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Adsense for the masses

Major publishers admit to 'advertiser-friendly' skew:

If you want to take something good and make it less good, there's no more reliable method than to chop it up into tiny bits and then recombine them. A door made of particleboard isn't as strong as one made of solid pine. An MP3 of a song lacks the sonic richness of a high-fidelity record. A hamburger may or may not be as delicious as a rib-eye, depending on your personal taste, but it's definitely likelier to contain fecal bacteria and pink slime.

The global advertising industry is currently experiencing its own version of food poisoning from tainted ground beef. Johnson & Johnson, Verizon, and AT&T are among the giant marketers that have stopped buying ad space on Google's ad network and on YouTube in response to reports of ads appearing alongside hate speech, ISIS recruiting propaganda, and other objectionable content. Racing to contain the boycott, Google issued an apology on Tuesday and said it is taking steps to ensure greater "brand safety" in the future. Those steps include "taking a tougher stance on hateful, offensive and derogatory content," changing the default settings for ad campaigns, and giving marketers new controls allowing them to exclude specific websites or types of content from their campaigns.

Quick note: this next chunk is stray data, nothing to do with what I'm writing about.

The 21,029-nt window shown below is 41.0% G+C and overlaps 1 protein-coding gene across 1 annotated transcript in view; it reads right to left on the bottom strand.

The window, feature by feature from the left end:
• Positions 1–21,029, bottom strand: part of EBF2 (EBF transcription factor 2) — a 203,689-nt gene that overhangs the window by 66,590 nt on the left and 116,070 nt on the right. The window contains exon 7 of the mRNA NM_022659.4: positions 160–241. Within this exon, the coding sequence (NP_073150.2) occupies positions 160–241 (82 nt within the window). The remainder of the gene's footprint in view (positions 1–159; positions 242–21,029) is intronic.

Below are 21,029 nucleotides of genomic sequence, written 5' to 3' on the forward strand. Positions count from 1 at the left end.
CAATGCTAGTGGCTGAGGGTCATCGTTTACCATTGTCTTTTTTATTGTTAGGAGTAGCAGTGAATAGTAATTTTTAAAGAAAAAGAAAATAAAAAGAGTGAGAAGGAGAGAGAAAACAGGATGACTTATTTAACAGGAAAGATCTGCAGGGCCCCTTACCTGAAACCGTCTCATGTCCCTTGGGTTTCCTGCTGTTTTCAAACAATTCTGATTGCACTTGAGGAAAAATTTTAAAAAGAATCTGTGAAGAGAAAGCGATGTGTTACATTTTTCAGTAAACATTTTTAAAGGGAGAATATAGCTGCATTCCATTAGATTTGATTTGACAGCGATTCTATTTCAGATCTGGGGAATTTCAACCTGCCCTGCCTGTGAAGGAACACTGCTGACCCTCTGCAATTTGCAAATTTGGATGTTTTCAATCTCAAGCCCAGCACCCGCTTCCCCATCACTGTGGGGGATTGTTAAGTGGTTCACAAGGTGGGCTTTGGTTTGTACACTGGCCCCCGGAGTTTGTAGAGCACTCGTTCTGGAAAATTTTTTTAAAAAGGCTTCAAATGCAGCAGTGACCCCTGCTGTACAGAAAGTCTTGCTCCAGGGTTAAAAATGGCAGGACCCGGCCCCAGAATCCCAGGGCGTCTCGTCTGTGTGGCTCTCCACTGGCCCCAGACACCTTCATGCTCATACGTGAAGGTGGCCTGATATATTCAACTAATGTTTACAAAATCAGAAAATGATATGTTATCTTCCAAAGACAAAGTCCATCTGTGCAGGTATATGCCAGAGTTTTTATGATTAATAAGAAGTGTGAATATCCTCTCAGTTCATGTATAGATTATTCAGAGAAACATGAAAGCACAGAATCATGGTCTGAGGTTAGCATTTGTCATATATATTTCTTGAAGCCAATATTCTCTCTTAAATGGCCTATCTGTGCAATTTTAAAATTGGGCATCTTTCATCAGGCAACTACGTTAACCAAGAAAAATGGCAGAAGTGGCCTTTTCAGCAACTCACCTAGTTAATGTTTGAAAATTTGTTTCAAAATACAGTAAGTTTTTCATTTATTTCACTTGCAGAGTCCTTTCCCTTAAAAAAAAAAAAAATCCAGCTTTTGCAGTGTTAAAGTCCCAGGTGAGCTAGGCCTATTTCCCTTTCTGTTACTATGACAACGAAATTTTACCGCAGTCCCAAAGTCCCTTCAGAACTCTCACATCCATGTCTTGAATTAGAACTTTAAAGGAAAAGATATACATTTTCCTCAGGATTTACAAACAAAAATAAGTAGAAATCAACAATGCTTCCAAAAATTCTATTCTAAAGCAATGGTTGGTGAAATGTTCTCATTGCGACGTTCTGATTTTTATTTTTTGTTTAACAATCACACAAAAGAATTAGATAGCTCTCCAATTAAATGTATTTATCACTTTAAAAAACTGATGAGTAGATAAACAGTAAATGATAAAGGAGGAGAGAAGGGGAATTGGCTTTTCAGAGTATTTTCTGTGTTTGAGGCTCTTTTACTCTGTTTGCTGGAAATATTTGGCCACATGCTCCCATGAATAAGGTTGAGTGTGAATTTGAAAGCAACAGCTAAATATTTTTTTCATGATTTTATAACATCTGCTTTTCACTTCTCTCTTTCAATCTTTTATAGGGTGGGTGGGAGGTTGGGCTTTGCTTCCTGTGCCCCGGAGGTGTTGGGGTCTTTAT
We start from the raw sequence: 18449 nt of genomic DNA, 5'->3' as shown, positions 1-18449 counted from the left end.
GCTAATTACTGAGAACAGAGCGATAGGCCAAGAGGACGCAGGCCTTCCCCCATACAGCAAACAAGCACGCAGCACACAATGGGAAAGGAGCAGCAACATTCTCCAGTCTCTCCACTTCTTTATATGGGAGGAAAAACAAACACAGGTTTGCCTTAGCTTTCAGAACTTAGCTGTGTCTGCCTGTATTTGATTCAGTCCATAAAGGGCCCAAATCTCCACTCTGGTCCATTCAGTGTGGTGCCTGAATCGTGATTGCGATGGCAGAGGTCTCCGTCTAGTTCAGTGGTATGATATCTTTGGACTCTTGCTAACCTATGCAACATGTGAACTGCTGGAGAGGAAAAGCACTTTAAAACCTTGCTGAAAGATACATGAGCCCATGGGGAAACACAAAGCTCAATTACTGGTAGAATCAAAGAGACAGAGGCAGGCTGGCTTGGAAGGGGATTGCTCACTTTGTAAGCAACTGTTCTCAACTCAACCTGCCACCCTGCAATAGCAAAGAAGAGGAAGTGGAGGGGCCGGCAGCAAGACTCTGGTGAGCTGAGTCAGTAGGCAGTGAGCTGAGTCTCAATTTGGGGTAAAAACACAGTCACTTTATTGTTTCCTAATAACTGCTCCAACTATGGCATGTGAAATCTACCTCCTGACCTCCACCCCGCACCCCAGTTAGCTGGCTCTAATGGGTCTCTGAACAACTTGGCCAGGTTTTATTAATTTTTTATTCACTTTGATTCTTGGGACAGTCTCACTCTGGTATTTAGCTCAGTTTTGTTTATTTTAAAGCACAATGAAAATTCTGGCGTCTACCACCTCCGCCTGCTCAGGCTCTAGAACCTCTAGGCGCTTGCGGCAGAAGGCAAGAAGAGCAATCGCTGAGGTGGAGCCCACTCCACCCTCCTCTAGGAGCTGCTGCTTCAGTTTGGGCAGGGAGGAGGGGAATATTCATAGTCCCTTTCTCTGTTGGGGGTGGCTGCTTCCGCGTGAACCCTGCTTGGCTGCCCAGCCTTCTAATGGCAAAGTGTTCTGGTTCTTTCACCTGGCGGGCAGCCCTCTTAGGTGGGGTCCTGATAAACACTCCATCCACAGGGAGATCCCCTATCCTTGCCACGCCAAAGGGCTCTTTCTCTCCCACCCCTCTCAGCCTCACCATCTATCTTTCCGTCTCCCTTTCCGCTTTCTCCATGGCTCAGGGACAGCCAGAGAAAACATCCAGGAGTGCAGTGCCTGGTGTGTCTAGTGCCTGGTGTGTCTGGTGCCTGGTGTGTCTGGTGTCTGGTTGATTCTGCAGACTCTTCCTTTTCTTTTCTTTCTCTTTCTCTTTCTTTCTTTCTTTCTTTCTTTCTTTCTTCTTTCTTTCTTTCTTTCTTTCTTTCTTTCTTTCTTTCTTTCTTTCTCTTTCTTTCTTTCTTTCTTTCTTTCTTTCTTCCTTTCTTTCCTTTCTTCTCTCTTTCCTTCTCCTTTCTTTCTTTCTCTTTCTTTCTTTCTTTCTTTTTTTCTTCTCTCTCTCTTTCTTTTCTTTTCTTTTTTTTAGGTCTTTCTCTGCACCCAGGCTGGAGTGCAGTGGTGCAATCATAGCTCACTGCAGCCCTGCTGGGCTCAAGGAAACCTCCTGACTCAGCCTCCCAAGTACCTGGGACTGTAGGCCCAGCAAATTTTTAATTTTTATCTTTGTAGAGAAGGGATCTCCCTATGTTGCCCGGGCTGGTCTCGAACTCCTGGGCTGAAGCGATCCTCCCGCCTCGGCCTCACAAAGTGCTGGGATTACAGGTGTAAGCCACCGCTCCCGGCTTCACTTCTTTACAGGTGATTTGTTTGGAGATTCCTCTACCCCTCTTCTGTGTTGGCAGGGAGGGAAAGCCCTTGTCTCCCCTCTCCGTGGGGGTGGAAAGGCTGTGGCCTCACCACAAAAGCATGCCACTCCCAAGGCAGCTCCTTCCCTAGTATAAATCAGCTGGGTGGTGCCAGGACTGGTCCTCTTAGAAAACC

"We'll be hiring significant numbers of people and developing new tools powered by our latest advancements in AI and machine learning to increase our capacity to review questionable content for advertising," Google's chief business officer, Philipp Schindler, wrote in a blog post.

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